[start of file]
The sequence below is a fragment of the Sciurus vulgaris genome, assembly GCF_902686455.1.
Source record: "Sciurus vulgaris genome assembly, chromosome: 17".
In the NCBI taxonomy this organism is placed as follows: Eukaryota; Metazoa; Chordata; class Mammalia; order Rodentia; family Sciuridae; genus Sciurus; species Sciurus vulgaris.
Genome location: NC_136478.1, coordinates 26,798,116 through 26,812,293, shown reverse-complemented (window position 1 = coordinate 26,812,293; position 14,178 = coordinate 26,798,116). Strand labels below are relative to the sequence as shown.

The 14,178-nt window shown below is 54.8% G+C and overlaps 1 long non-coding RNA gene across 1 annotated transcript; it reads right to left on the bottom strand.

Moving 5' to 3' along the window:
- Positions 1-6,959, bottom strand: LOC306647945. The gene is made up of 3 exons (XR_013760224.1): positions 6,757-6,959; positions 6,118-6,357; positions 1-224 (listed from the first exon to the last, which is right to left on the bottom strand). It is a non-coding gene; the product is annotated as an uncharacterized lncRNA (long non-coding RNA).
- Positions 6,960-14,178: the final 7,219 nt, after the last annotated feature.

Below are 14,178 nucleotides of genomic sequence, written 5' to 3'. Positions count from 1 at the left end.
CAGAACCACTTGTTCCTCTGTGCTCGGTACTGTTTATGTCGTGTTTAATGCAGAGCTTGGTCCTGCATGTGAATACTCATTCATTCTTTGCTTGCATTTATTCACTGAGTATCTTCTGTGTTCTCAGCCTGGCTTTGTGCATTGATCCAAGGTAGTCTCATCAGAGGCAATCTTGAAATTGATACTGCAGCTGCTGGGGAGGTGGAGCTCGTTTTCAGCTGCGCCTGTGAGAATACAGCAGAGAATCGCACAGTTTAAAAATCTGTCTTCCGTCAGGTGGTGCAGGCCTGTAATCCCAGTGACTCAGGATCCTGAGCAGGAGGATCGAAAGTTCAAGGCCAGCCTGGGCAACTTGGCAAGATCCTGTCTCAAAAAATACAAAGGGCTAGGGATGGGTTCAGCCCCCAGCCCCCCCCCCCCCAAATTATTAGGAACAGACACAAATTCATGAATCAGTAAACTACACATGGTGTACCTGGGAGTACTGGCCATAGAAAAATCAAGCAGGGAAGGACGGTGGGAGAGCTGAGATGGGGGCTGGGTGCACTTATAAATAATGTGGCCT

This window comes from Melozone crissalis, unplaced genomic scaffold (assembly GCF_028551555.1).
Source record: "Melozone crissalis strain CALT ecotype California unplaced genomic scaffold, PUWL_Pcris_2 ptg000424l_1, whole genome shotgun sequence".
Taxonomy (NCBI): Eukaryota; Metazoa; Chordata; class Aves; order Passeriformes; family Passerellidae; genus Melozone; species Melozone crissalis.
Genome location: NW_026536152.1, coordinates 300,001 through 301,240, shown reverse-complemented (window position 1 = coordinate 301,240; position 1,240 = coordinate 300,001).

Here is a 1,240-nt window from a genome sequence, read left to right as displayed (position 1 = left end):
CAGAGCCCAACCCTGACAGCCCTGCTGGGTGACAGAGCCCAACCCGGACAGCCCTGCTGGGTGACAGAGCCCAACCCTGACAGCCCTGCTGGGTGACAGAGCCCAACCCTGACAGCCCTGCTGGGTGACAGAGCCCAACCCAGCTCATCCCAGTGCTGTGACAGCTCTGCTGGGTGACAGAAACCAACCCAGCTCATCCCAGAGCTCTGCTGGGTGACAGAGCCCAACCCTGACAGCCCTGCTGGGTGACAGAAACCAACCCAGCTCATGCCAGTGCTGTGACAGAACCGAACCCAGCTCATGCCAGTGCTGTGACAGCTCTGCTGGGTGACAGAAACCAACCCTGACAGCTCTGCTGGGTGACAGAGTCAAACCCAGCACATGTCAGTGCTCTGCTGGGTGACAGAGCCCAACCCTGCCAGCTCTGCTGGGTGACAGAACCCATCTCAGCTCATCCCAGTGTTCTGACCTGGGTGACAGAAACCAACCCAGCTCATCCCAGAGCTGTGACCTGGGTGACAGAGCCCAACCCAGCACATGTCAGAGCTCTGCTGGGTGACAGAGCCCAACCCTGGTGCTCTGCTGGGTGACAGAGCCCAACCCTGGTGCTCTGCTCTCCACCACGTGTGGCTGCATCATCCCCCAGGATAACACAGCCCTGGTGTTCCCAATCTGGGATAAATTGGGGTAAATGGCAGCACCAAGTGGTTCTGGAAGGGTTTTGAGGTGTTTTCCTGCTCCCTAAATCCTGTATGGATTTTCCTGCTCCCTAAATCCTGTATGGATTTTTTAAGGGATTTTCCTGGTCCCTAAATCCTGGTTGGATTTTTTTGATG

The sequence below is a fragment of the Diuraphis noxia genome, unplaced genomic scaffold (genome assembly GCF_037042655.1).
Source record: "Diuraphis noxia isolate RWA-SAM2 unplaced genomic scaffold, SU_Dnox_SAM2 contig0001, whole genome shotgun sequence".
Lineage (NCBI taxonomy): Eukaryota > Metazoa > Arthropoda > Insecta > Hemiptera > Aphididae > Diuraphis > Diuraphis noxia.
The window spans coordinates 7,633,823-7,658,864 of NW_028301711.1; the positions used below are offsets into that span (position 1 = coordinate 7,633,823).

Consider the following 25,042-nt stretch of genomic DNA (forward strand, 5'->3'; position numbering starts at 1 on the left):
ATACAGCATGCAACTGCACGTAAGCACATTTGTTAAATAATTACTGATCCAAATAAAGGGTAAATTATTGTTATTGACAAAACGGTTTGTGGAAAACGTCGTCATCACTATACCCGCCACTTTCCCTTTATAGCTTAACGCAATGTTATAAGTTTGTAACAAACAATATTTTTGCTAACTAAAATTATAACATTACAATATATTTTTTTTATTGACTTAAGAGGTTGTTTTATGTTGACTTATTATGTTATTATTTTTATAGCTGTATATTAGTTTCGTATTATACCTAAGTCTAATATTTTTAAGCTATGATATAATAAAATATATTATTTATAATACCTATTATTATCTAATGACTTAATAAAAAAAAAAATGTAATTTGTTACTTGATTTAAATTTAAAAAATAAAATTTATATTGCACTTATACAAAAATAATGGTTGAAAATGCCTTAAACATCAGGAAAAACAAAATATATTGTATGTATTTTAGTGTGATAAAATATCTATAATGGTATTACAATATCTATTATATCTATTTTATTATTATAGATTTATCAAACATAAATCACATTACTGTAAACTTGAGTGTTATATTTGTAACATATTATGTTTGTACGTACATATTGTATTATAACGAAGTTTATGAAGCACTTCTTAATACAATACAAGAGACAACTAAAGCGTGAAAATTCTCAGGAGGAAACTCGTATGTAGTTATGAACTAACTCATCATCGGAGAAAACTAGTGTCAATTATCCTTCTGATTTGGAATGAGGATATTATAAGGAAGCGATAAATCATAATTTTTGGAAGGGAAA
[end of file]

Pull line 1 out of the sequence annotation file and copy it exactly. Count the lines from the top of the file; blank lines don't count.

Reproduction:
The sequence below is a fragment of the Sciurus vulgaris genome, assembly GCF_902686455.1.